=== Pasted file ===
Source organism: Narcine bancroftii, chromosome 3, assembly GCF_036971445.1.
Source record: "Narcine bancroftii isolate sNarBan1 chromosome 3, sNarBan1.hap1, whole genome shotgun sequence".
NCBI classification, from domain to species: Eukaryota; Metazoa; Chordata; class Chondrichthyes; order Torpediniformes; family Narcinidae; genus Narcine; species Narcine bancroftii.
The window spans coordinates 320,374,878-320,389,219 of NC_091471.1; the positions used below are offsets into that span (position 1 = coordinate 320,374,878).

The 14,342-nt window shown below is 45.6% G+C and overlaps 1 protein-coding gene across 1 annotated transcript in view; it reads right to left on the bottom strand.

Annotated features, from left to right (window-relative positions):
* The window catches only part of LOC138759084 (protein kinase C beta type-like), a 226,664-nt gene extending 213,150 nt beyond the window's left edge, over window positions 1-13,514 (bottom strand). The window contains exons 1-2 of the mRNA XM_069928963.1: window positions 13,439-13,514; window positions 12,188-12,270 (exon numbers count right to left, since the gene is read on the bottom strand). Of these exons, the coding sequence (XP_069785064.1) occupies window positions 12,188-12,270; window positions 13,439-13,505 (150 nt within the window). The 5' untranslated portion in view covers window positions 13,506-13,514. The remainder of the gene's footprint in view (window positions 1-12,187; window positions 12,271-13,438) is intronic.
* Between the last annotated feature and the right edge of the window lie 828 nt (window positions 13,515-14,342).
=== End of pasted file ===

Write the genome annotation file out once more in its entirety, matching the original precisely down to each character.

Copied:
Source organism: Narcine bancroftii, chromosome 3, assembly GCF_036971445.1.
Source record: "Narcine bancroftii isolate sNarBan1 chromosome 3, sNarBan1.hap1, whole genome shotgun sequence".
NCBI classification, from domain to species: Eukaryota; Metazoa; Chordata; class Chondrichthyes; order Torpediniformes; family Narcinidae; genus Narcine; species Narcine bancroftii.
The window spans coordinates 320,374,878-320,389,219 of NC_091471.1; the positions used below are offsets into that span (position 1 = coordinate 320,374,878).

The 14,342-nt window shown below is 45.6% G+C and overlaps 1 protein-coding gene across 1 annotated transcript in view; it reads right to left on the bottom strand.

Annotated features, from left to right (window-relative positions):
* The window catches only part of LOC138759084 (protein kinase C beta type-like), a 226,664-nt gene extending 213,150 nt beyond the window's left edge, over window positions 1-13,514 (bottom strand). The window contains exons 1-2 of the mRNA XM_069928963.1: window positions 13,439-13,514; window positions 12,188-12,270 (exon numbers count right to left, since the gene is read on the bottom strand). Of these exons, the coding sequence (XP_069785064.1) occupies window positions 12,188-12,270; window positions 13,439-13,505 (150 nt within the window). The 5' untranslated portion in view covers window positions 13,506-13,514. The remainder of the gene's footprint in view (window positions 1-12,187; window positions 12,271-13,438) is intronic.
* Between the last annotated feature and the right edge of the window lie 828 nt (window positions 13,515-14,342).